By Morleen Novitt
It was a cold afternoon in April. The last few days of my spring vacation were disappearing. We had rented an ocean-front house in Amagansett. This big, weathered house was supposed to provide a little get-away for my husband Don and me. I felt restless as I stood on the deck looking at the sea. The houses on either side were unoccupied. Their big windows provided a view nobody observed. The sky was a steely grey and the water left whiskers of spray as the waves crashed onto the beach in front of our house.
I was thinking about the office. It had come as a tremendous shock to me to discover that there were people there who didn’t like me. And they were weaving webs of intrigue to get me out. My agency had merged with another. Suddenly I had gone from winning every conceivable award for creativity that my former (and now defunct) company gave out to being an old hack in a matter of months. I was superfluous. Driftwood or rather dead wood that needed to be removed. This was a new experience for me and I didn’t really feel equipped to handle these entanglements. I just wanted to write ads.
My husband returned from his morning walk. His hair was slick with the mist from the air. He pointed towards the west and said: “I think there’s a seal stranded on the beach.”
My heart started to pound and I ran to get the binoculars. I could see it, a blob of speckled brown and tan, white and black lying in a rut made by some large tires. I hurried down to look at the little animal. There was this poor seal, all wrapped up in some sort of fishing net that had somehow married itself to a thick rope. The distressed creature was a harbor seal about three and half feet long, silently but frantically whipping its neck about, exhausting itself, trying to get free. Though it made no sound, I felt I could hear it scream. It looked so sad. So scared. Its huge black eyes gazed into mine. As if it was pleading with me for help. But for all I knew, the animal was terrified of me. Perhaps I was causing it more stress. I clumsily raced back to the house.
“Don,” I shouted to my husband. “It’s a little harbor seal. Oh my God, it is just wriggling around. I am going to call somebody.”
I went to telephone Okeanos, the marine animal rescue organization I had often read about. This wasn’t as simple as it sounds. I grew hysterical with frustration. After getting a few different numbers- worthless, unless I wanted to visit an aquarium- I reached a promising recording requesting that I press “2”because this call was about a stranded seal, whale, sea turtle, dolphin or porpoise.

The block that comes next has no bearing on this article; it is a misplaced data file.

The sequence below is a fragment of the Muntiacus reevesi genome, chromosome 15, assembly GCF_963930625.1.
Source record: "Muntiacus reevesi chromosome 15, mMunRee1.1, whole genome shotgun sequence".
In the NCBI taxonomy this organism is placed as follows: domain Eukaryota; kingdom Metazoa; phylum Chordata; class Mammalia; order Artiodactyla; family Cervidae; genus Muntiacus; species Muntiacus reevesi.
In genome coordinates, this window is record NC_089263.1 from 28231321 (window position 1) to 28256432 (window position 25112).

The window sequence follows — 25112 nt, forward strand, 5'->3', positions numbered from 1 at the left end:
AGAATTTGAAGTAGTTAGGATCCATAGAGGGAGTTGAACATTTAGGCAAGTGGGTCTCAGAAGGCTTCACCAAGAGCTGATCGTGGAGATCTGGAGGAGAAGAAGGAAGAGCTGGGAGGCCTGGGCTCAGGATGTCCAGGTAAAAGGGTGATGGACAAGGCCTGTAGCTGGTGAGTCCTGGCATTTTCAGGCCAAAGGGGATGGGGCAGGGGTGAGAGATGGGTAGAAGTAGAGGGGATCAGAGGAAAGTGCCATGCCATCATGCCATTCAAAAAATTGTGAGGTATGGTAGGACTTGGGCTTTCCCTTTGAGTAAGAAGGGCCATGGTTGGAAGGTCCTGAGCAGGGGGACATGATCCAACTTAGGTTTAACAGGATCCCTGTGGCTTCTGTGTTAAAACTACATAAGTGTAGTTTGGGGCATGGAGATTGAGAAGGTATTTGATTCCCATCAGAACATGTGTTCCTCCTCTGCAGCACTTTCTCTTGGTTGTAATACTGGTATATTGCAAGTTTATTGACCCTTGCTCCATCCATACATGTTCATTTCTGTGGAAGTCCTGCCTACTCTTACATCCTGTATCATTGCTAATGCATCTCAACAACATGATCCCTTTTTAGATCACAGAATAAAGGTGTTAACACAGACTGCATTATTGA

I spoke to the kind, patient marine biologist who stressed, “Don’t touch the seal and above all, try to keep it from going back into the water. It’s likely it cannot swim in its condition. It could drown.”
I gave the biologist directions to the beach in Amagansett and ran back to the imprisoned animal. By now, a small crowd had gathered. I didn’t like everyone gawking at the helpless creature. It seemed humiliating for it to have to be seen so compromised. I grew more and more panicky, frantic.
I believed it was our collective fault that this poor seal was in trouble. It enraged me. Eventually a kind member of the Shore Patrol came, and he helped keep people and dogs (suddenly it was an AKC Convention) away. I could only imagine what the seal could be feeling as the dogs, now leaping around pulling at their leashes and barking like mad, grew more curious and agitated.
The wait was long. Interminable. The cold, damp air. The wind making it hard to keep our footing. Sky and water seamlessly meeting. Dogs going crazy. People offering well-intentioned but idiotic suggestions.
“You hold its head and I’ll try to untie these ropes.” Really?
I ran back home. My husband, splayed out on the sofa, was calmly reading the newspaper. I reported,